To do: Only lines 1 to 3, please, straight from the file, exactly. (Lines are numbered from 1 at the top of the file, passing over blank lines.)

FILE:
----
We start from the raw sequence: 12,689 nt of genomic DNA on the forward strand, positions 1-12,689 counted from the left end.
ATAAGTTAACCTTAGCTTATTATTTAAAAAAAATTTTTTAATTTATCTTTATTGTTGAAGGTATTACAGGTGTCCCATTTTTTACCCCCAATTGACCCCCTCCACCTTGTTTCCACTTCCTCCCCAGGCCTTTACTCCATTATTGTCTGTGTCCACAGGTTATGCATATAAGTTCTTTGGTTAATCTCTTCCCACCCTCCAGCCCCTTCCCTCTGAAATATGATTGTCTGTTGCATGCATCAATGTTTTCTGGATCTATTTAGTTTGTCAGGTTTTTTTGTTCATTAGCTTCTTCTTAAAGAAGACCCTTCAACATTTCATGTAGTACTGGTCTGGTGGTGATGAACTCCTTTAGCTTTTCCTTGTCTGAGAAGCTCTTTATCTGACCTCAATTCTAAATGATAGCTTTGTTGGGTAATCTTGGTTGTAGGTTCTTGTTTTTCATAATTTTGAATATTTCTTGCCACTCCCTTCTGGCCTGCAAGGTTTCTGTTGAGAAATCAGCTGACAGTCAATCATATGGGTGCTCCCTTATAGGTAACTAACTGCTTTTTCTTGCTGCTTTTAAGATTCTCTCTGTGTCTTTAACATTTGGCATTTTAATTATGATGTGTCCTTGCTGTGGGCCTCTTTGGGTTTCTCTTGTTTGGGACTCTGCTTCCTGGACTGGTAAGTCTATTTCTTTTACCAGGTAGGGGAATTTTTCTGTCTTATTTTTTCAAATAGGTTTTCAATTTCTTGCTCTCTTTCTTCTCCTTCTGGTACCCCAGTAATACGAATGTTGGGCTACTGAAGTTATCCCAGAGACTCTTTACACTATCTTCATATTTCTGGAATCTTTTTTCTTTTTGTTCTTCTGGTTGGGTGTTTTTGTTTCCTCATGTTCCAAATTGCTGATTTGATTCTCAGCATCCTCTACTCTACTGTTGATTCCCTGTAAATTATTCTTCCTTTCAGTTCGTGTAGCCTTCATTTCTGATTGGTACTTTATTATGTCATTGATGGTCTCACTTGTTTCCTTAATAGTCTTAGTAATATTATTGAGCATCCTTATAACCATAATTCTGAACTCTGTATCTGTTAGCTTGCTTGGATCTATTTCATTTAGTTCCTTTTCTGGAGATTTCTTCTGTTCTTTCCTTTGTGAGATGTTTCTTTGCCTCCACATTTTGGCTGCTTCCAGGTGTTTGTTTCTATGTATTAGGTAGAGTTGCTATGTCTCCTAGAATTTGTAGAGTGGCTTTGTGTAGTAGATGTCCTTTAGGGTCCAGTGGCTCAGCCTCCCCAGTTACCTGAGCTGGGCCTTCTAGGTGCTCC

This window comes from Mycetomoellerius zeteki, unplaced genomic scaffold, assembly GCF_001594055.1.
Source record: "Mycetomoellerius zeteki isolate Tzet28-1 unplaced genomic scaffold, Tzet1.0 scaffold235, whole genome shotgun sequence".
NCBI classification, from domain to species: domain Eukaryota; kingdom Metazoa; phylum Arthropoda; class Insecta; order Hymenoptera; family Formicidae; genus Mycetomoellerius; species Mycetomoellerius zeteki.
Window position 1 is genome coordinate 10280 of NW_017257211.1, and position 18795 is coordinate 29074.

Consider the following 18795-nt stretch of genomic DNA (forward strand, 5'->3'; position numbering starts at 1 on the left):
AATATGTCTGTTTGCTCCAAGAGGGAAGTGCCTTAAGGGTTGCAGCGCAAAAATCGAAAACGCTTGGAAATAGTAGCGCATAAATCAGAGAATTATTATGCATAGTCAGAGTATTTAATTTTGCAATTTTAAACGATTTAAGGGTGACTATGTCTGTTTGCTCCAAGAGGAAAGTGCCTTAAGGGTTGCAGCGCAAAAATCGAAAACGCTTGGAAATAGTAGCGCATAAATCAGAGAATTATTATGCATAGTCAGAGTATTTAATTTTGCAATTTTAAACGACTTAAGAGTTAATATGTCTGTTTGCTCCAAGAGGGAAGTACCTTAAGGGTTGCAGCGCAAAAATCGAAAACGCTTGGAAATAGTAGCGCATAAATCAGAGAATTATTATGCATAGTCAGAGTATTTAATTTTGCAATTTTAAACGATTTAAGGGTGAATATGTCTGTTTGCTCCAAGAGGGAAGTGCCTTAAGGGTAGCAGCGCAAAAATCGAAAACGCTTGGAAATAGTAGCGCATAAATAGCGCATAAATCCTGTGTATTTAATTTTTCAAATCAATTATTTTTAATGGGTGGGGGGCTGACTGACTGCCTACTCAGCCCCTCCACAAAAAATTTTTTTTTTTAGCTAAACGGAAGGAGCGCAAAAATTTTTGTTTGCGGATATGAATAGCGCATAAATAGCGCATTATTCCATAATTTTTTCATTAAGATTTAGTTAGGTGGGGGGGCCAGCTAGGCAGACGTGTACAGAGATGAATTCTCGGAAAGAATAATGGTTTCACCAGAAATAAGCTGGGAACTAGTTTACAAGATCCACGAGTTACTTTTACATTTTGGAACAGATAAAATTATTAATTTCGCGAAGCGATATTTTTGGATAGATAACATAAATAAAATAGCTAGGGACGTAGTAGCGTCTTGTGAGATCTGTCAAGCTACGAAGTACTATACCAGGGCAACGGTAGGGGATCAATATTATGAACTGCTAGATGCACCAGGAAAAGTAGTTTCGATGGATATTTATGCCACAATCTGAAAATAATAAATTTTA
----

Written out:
We start from the raw sequence: 12,689 nt of genomic DNA on the forward strand, positions 1-12,689 counted from the left end.
ATAAGTTAACCTTAGCTTATTATTTAAAAAAAATTTTTTAATTTATCTTTATTGTTGAAGGTATTACAGGTGTCCCATTTTTTACCCCCAATTGACCCCCTCCACCTTGTTTCCACTTCCTCCCCAGGCCTTTACTCCATTATTGTCTGTGTCCACAGGTTATGCATATAAGTTCTTTGGTTAATCTCTTCCCACCCTCCAGCCCCTTCCCTCTGAAATATGATTGTCTGTTGCATGCATCAATGTTTTCTGGATCTATTTAGTTTGTCAGGTTTTTTTGTTCATTAGCTTCTTCTTAAAGAAGACCCTTCAACATTTCATGTAGTACTGGTCTGGTGGTGATGAACTCCTTTAGCTTTTCCTTGTCTGAGAAGCTCTTTATCTGACCTCAATTCTAAATGATAGCTTTGTTGGGTAATCTTGGTTGTAGGTTCTTGTTTTTCATAATTTTGAATATTTCTTGCCACTCCCTTCTGGCCTGCAAGGTTTCTGTTGAGAAATCAGCTGACAGTCAATCATATGGGTGCTCCCTTATAGGTAACTAACTGCTTTTTCTTGCTGCTTTTAAGATTCTCTCTGTGTCTTTAACATTTGGCATTTTAATTATGATGTGTCCTTGCTGTGGGCCTCTTTGGGTTTCTCTTGTTTGGGACTCTGCTTCCTGGACTGGTAAGTCTATTTCTTTTACCAGGTAGGGGAATTTTTCTGTCTTATTTTTTCAAATAGGTTTTCAATTTCTTGCTCTCTTTCTTCTCCTTCTGGTACCCCAGTAATACGAATGTTGGGCTACTGAAGTTATCCCAGAGACTCTTTACACTATCTTCATATTTCTGGAATCTTTTTTCTTTTTGTTCTTCTGGTTGGGTGTTTTTGTTTCCTCATGTTCCAAATTGCTGATTTGATTCTCAGCATCCTCTACTCTACTGTTGATTCCCTGTAAATTATTCTTCCTTTCAGTTCGTGTAGCCTTCATTTCTGATTGGTACTTTATTATGTCATTGATGGTCTCACTTGTTTCCTTAATAGTCTTAGTAATATTATTGAGCATCCTTATAACCATAATTCTGAACTCTGTATCTGTTAGCTTGCTTGGATCTATTTCATTTAGTTCCTTTTCTGGAGATTTCTTCTGTTCTTTCCTTTGTGAGATGTTTCTTTGCCTCCACATTTTGGCTGCTTCCAGGTGTTTGTTTCTATGTATTAGGTAGAGTTGCTATGTCTCCTAGAATTTGTAGAGTGGCTTTGTGTAGTAGATGTCCTTTAGGGTCCAGTGGCTCAGCCTCCCCAGTTACCTGAGCTGGGCCTTCTAGGTGCTCC

This window comes from Mycetomoellerius zeteki, unplaced genomic scaffold, assembly GCF_001594055.1.